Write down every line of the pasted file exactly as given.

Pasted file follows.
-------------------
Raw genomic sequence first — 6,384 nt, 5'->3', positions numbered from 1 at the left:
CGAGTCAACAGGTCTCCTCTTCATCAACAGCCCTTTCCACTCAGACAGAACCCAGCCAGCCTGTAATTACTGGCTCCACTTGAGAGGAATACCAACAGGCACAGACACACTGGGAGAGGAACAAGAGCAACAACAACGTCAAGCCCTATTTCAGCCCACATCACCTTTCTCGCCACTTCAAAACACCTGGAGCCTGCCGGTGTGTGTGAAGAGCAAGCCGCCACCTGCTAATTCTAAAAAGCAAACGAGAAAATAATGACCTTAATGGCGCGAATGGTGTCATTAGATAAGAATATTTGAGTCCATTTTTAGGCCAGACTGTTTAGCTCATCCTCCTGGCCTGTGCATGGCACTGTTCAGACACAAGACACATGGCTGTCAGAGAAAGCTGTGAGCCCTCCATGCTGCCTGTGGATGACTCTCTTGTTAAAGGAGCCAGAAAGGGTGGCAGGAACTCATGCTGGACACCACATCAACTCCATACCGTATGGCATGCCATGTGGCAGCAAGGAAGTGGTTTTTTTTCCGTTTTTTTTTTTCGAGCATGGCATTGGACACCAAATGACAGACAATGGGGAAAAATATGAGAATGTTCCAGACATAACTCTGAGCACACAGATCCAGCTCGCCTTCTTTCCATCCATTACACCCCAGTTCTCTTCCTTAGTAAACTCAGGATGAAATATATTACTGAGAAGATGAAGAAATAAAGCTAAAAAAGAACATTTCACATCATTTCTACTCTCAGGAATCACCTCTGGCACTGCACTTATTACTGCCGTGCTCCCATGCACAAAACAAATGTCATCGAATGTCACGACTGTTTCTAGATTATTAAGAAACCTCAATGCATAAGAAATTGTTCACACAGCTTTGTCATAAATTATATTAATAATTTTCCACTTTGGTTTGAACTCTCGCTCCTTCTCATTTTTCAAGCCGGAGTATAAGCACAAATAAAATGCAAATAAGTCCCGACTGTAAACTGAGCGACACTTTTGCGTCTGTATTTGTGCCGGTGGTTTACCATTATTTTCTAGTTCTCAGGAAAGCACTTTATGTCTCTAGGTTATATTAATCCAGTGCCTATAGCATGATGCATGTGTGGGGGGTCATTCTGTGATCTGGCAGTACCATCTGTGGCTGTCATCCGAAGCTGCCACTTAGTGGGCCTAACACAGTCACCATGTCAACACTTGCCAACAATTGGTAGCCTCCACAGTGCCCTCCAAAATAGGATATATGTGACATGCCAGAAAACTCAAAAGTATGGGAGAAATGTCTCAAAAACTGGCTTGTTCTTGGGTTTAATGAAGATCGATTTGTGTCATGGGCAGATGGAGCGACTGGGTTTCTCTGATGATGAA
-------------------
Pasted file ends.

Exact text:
Raw genomic sequence first — 6,384 nt, 5'->3', positions numbered from 1 at the left:
CGAGTCAACAGGTCTCCTCTTCATCAACAGCCCTTTCCACTCAGACAGAACCCAGCCAGCCTGTAATTACTGGCTCCACTTGAGAGGAATACCAACAGGCACAGACACACTGGGAGAGGAACAAGAGCAACAACAACGTCAAGCCCTATTTCAGCCCACATCACCTTTCTCGCCACTTCAAAACACCTGGAGCCTGCCGGTGTGTGTGAAGAGCAAGCCGCCACCTGCTAATTCTAAAAAGCAAACGAGAAAATAATGACCTTAATGGCGCGAATGGTGTCATTAGATAAGAATATTTGAGTCCATTTTTAGGCCAGACTGTTTAGCTCATCCTCCTGGCCTGTGCATGGCACTGTTCAGACACAAGACACATGGCTGTCAGAGAAAGCTGTGAGCCCTCCATGCTGCCTGTGGATGACTCTCTTGTTAAAGGAGCCAGAAAGGGTGGCAGGAACTCATGCTGGACACCACATCAACTCCATACCGTATGGCATGCCATGTGGCAGCAAGGAAGTGGTTTTTTTTCCGTTTTTTTTTTTCGAGCATGGCATTGGACACCAAATGACAGACAATGGGGAAAAATATGAGAATGTTCCAGACATAACTCTGAGCACACAGATCCAGCTCGCCTTCTTTCCATCCATTACACCCCAGTTCTCTTCCTTAGTAAACTCAGGATGAAATATATTACTGAGAAGATGAAGAAATAAAGCTAAAAAAGAACATTTCACATCATTTCTACTCTCAGGAATCACCTCTGGCACTGCACTTATTACTGCCGTGCTCCCATGCACAAAACAAATGTCATCGAATGTCACGACTGTTTCTAGATTATTAAGAAACCTCAATGCATAAGAAATTGTTCACACAGCTTTGTCATAAATTATATTAATAATTTTCCACTTTGGTTTGAACTCTCGCTCCTTCTCATTTTTCAAGCCGGAGTATAAGCACAAATAAAATGCAAATAAGTCCCGACTGTAAACTGAGCGACACTTTTGCGTCTGTATTTGTGCCGGTGGTTTACCATTATTTTCTAGTTCTCAGGAAAGCACTTTATGTCTCTAGGTTATATTAATCCAGTGCCTATAGCATGATGCATGTGTGGGGGGTCATTCTGTGATCTGGCAGTACCATCTGTGGCTGTCATCCGAAGCTGCCACTTAGTGGGCCTAACACAGTCACCATGTCAACACTTGCCAACAATTGGTAGCCTCCACAGTGCCCTCCAAAATAGGATATATGTGACATGCCAGAAAACTCAAAAGTATGGGAGAAATGTCTCAAAAACTGGCTTGTTCTTGGGTTTAATGAAGATCGATTTGTGTCATGGGCAGATGGAGCGACTGGGTTTCTCTGATGATGAA